Fifteen years ago this week I sat in a hunting camp after a long day of quail hunting talking with good friends. Our red solo cups were filled with ice and bourbon and our ears were filled with Willie Nelson and good conversation. In a few days I would be on a plane to Colorado to get married. And as we sat around the South Texas camp fire that evening I was busy asking questions about marriage and they were busy giving me advice.
Every single one of them was divorced. Once the jokes settled and the conversation turned serious a consistent theme emerged. “One day you wake up next to this person and you realize that not only are you not in love with each other anymore, but that you don’t even know one another.” I remember those words these many years later, and the lessons I learned from that discussion endures.
After being married for fifteen years my wife and I are at the stage of life where some of our friends are separating or divorcing. In talking with these friends and listening to their justification I can’t help but wish they had been with me at the hunting lease so many years ago.
On the event of my wedding anniversary I want to take some time to remind myself and impress upon us all that it is never too late to invest in your marriage. You may have heard that said so many times that the deep meaning of it no longer registers. What does it mean to “invest” in your marriage?
Let me share what it means to me at this time. It means that marriage is hard work, and I need to treat my marriage like it is the biggest project of my time on this earth because it may very well be. In my professional life I have no problem finding the motivation to work hard on a given project. Sometimes it is a supervisor or other leader with needs and a deadline. The economic consequences to that hard work are available and predictable. The amount of work is quantifiable and the outcome can be measured. Success or failure can be registered and the feedback is immediate. Finding the motivations to perform well at work is simply a matter of showing up and paying attention because the motivations are all around you.
Marriage doesn’t work that way. You can work hard and receive nothing in return. The feedback may be nonexistent. In fact the work required doesn’t even present itself very neatly, does it? “Here you go husband, I need you to review and implement this I.M.C.S. (Improved Marriage Communication Strategy) by next Friday, OK? And I won’t tell you how you’ve done until you’re 68.”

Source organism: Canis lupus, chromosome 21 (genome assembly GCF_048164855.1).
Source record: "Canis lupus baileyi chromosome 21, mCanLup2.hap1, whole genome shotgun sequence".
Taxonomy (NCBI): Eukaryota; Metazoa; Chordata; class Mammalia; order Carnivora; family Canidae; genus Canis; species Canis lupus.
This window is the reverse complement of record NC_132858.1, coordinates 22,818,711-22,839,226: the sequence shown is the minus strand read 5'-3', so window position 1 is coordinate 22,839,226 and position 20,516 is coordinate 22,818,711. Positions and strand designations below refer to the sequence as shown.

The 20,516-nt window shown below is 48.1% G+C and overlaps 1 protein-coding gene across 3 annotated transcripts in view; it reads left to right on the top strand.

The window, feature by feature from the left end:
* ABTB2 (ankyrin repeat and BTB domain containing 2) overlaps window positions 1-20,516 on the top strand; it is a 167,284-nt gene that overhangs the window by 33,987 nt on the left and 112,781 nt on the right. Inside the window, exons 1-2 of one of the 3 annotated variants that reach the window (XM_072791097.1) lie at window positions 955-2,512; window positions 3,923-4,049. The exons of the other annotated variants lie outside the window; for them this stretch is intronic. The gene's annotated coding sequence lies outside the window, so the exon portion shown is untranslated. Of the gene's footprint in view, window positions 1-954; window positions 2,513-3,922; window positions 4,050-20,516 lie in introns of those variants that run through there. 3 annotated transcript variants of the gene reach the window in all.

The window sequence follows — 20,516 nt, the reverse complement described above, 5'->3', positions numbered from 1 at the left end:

There is certainly a lot of work that I need to do on my marriage, but I can do all of that and do it well and it won’t address the issues that were raised around that South Texas campfire. The biggest effort I need to make is making sure that I know who my wife is — that I value her as a person.
Have you ever met anyone famous? Did you get their autograph? Afterwards did you feel like you knew that person? “Hey Gavin, what was Nolan Ryan like?” “I’m not sure. He’s tall I guess.” Sometimes I wonder if I know my wife any better than that. “She’s blonde. She was a cheerleader in High School. And…uh…I gotta go.” I’m afraid that one day in a conversation someone may ask my difficult questions about my wife and expose me as a fraud of a husband.
So let’s go back: it’s never too late to invest in your marriage. Do all of the necessary work, and work your butt off. But most importantly get to know your wife. Let her know that you care about not only what she does but why she does it and most importantly who she is.
“Husbands, love your wives, just as Christ loved the church and gave himself up for her.” Eph 5:25
How hard are you working on your marriage? How well do you know your wife? Studies show us that Christian marriages typically fare no better than non-Christian marriages, with similar rates of divorce and infidelity. It’s no wonder that our culture is looking for alternatives to traditional marriage – Christians have not upheld the sacrament with the reverence it deserves.
For the sake of your wife and to show thanks to God who gave us the gift or marriage, show some appreciation to your wife this week. Let her know how much she means to you by taking some time to get to know her.